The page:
Posted by SainSmart on

written by Dennis Heinze, excerpt from hardwarepoint.

With the Jinsoku LC-40, SainSmart has a new entry into the world of CNC lasers in its range. We took a closer look at the model and compared it to our 3018-PRO DIY CNC milling machine, which had previously been upgraded with a laser. In terms of price, the two models are the same at around €400, as is the 5.5 W laser module used. Besides the obvious - the optics - there are also some other differences.

Thanks to SainSmart for providing the test sample. This is the sales version, also the model that you can buy from the dealer.

 

Unboxing

Everything from scratch - this is how the LC-40 comes to your home. Usual SainSmart, everything is neatly packed in foam and individual parts can be lifted out of the box layer by layer. With the Jinsoku LC-40, there aren't that many in the end, since everything is pre-assembled in large assemblies.

There aren't any more parts, so the structure is also limited, but more on that later. All frame parts are made of aluminum and have a high-quality, anthracite-colored finish. The corners are made of ABS plastic. Holders and mounts are also milled parts and look very valuable. All parts are provided with chamfers or radii so that there are no sharp edges. The first impression of quality is no comparison to the entry-level milling machine 3018-PRO DIY.

Package includes:

In addition to the main frame parts and the 5.5-watt laser, the following is also included in the scope of delivery:

  • USB stick (manual, driver, software, test files)
  • Power adapter
  • Multilingual manual
  • Toolset
  • 2x Allen keys
  • Paintbrush
  • Whiteboard markers
  • Cardboard box for first laser tests
  • USB cable
  • 3x connection cables
  • Cable holder
  • Screw set

 

Assembly Note:

Both the cables and the connection to the cable bridge are labeled so that the position can be found relatively quickly. The USB C cable leads towards the control module and is plugged in next to the other USB outputs. The black 3-pin plug goes directly into the laser. Now the cable holders can be plugged in and the installation is complete.

Measured crosswise, you can check whether the structure is right-angled and can now finally fix it. Due to the radii in the profile, it is otherwise rather difficult to create an angle.

 

To complete the assembly of the bridge as well, I would recommend powering up the laser and turning it on. Don't be surprised, with the app firmware the laser is immediately on at low power and starts a homing cycle. After this is complete, the stepper motors hold all axes firmly in their positions, making it easier to bolt the bridge on perfectly evenly.

With the previous rubber stopper method, I had problems that everything still fit when screwing it on, but after driving back and forth several times, the right side deviated 1 mm from the left. With the laser switched on, the steppers are in the working position and can always be adjusted tooth by tooth, now aligned and screwed tight, the bridge no longer shifted and remained parallel to the front and back.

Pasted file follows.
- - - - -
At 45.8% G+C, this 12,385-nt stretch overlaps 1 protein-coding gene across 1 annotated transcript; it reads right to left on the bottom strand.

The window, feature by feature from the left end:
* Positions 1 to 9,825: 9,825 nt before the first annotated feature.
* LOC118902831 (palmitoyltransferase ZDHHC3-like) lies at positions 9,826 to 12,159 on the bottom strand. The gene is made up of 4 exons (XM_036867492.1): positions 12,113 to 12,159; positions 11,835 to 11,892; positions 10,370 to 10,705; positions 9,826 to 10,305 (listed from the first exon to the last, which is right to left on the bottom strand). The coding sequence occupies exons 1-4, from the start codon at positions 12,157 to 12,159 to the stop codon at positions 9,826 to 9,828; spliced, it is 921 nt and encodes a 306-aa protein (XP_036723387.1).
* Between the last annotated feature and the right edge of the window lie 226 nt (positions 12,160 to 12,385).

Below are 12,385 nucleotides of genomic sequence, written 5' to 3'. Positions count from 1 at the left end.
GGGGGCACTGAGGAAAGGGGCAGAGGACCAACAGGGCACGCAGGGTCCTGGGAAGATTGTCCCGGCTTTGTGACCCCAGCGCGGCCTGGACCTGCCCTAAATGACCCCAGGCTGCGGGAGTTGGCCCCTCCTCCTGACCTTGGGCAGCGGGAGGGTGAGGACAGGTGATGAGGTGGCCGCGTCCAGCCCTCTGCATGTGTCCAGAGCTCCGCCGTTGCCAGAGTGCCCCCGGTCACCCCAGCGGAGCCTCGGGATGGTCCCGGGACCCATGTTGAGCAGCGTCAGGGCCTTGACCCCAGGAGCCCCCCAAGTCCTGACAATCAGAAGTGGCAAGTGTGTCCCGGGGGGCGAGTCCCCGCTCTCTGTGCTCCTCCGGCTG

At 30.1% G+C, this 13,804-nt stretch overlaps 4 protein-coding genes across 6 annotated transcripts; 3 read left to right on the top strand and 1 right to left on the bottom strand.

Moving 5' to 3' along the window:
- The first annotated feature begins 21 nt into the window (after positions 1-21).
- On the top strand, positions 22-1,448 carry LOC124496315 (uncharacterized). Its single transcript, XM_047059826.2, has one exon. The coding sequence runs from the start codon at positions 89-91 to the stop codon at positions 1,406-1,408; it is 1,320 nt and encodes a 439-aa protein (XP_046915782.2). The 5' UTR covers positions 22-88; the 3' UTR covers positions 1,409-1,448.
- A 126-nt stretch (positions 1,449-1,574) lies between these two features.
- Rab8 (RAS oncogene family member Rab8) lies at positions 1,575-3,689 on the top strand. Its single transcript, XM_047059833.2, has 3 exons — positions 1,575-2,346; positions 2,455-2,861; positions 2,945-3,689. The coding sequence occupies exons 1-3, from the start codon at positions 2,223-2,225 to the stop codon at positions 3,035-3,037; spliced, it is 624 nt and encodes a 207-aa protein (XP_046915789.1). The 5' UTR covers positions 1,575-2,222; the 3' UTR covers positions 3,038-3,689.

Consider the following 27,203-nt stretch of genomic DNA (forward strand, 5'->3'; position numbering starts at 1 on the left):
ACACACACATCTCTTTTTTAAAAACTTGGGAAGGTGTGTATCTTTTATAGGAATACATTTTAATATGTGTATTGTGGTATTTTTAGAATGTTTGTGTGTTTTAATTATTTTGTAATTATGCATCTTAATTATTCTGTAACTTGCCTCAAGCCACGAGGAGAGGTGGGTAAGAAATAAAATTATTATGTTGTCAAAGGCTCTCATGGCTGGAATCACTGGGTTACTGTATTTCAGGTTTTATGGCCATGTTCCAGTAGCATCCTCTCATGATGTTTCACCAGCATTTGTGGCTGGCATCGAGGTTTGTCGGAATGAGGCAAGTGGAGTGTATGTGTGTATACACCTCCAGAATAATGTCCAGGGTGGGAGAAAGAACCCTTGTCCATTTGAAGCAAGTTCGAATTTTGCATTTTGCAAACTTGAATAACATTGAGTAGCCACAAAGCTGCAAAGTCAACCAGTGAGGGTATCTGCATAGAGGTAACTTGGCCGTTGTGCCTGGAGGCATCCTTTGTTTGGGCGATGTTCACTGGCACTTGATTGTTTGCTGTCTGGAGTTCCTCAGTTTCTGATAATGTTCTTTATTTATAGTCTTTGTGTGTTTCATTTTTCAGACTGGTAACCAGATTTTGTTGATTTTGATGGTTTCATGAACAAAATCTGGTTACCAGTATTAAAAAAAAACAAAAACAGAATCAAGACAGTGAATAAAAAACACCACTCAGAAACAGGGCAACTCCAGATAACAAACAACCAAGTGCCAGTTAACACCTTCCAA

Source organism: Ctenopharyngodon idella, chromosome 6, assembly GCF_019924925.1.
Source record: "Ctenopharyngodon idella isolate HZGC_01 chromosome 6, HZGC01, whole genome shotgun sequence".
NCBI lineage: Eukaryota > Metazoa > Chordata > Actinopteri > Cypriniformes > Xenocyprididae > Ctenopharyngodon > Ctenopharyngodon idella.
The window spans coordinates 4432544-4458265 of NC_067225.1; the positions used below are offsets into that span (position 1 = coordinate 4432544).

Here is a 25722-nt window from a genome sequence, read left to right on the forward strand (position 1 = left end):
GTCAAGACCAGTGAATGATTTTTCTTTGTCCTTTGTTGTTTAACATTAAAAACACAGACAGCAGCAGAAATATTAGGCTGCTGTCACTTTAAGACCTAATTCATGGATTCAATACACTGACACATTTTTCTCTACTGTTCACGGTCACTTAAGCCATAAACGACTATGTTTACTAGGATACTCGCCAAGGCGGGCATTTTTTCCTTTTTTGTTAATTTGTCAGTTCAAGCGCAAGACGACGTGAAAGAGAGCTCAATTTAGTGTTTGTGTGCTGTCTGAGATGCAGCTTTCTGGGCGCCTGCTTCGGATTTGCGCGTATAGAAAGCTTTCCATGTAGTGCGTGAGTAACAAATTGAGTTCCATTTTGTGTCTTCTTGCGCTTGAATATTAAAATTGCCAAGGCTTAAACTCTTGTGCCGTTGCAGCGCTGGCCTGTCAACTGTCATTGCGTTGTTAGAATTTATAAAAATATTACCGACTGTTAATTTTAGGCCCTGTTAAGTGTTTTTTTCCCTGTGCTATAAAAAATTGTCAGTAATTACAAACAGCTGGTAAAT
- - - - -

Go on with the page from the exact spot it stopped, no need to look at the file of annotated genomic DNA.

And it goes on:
Actually, you can now jump to the Software/App chapter and get started right away. You are actually ready to use as soon as you set it up. If you intend to control the LC-40 via the app anyway, you are ready and can take your first steps or carry out tests. However, for all advanced users who rely on GRBL in combination with e.g. Lightburn, it is advisable to invest some time in calibration and tuning (also described on the following pages).

 

Features

Especially when it comes to the working area, a few settings and adjustments to the limit switches can also be used to get a little closer to the range of motion. In the end, it was 395 x 400 mm for me. Accuracy and performance will of course vary if a different laser module is used, in total there are three different ones to choose from. Our model is the entry-level variant, with a normal 5.5 W fixed focus laser, and there are also two versions with laser compression in 5.5 and 10W.

 

Tighten the belt

At this point, we use a series of pictures to show how the belt can be tensioned. Fresh out of the box, all three straps should be pre-tensioned. In particular, it should be ensured that the voltage between the left and right Y sides is identical. If the tension decreases over time, it must be readjusted. To do this, the covering of the corresponding ends opposite the stepper motors must be removed. The base can be removed using three screws, once the tabs on the top panel have been hooked out, this can also be removed. Two more screws hold the side panel and ultimately release the tensioning mechanism. Two Allen screws clamp the deflection wheel, and a third screw on the front ensures tensioning.

 

Tests

Time to implement the first projects. In order to see how different materials behave, it makes sense to produce a test pattern with different laser speeds and outputs. This can be generated directly via Lightburn -> Lasertools. In this way, the result can be estimated later.

The same can also be generated for cutting to find out how many passes/power it takes to safely reach the end of the other side.

In addition to working on different woods, I also tried glass and ceramics. Since the laser is basically similar to that of the 3018 PRO DIY, similar materials can be processed. However, the module of the LC-40 seems to be able to deliver more power, because despite cleaning the lens on the 3018 PRO DIY laser, it does not seem to reach the level of the LC-40 and requires more power for the same result.

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